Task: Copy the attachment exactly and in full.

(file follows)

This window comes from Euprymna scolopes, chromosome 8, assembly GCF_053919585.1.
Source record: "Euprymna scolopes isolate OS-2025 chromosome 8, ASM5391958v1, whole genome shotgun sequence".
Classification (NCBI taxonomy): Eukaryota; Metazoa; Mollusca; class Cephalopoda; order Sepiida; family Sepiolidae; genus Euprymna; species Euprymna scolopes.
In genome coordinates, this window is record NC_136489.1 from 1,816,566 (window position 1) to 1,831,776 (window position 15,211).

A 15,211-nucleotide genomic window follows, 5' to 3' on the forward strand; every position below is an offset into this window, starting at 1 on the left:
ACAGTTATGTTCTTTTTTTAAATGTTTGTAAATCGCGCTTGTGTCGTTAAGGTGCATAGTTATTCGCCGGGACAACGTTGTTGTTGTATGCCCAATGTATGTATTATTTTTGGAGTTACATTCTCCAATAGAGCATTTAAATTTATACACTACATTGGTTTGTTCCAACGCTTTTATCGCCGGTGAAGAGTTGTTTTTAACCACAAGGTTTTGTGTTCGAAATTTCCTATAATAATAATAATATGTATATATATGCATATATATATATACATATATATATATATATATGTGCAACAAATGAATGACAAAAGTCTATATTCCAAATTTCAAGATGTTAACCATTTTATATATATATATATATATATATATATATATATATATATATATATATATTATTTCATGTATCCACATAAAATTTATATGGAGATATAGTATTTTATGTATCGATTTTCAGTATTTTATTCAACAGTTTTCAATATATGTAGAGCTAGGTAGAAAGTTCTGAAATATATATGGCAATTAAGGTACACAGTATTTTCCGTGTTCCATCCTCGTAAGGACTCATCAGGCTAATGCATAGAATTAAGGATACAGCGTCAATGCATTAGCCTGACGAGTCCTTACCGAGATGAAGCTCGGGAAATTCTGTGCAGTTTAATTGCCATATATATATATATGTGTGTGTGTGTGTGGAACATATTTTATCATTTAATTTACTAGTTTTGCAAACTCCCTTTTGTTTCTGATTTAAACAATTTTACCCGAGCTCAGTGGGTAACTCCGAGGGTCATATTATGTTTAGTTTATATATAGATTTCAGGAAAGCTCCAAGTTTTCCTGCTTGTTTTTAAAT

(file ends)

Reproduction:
This window comes from Euprymna scolopes, chromosome 8, assembly GCF_053919585.1.
Source record: "Euprymna scolopes isolate OS-2025 chromosome 8, ASM5391958v1, whole genome shotgun sequence".
Classification (NCBI taxonomy): Eukaryota; Metazoa; Mollusca; class Cephalopoda; order Sepiida; family Sepiolidae; genus Euprymna; species Euprymna scolopes.
In genome coordinates, this window is record NC_136489.1 from 1,816,566 (window position 1) to 1,831,776 (window position 15,211).

A 15,211-nucleotide genomic window follows, 5' to 3' on the forward strand; every position below is an offset into this window, starting at 1 on the left:
ACAGTTATGTTCTTTTTTTAAATGTTTGTAAATCGCGCTTGTGTCGTTAAGGTGCATAGTTATTCGCCGGGACAACGTTGTTGTTGTATGCCCAATGTATGTATTATTTTTGGAGTTACATTCTCCAATAGAGCATTTAAATTTATACACTACATTGGTTTGTTCCAACGCTTTTATCGCCGGTGAAGAGTTGTTTTTAACCACAAGGTTTTGTGTTCGAAATTTCCTATAATAATAATAATATGTATATATATGCATATATATATATACATATATATATATATATATGTGCAACAAATGAATGACAAAAGTCTATATTCCAAATTTCAAGATGTTAACCATTTTATATATATATATATATATATATATATATATATATATATATATATATATTATTTCATGTATCCACATAAAATTTATATGGAGATATAGTATTTTATGTATCGATTTTCAGTATTTTATTCAACAGTTTTCAATATATGTAGAGCTAGGTAGAAAGTTCTGAAATATATATGGCAATTAAGGTACACAGTATTTTCCGTGTTCCATCCTCGTAAGGACTCATCAGGCTAATGCATAGAATTAAGGATACAGCGTCAATGCATTAGCCTGACGAGTCCTTACCGAGATGAAGCTCGGGAAATTCTGTGCAGTTTAATTGCCATATATATATATATGTGTGTGTGTGTGTGGAACATATTTTATCATTTAATTTACTAGTTTTGCAAACTCCCTTTTGTTTCTGATTTAAACAATTTTACCCGAGCTCAGTGGGTAACTCCGAGGGTCATATTATGTTTAGTTTATATATAGATTTCAGGAAAGCTCCAAGTTTTCCTGCTTGTTTTTAAAT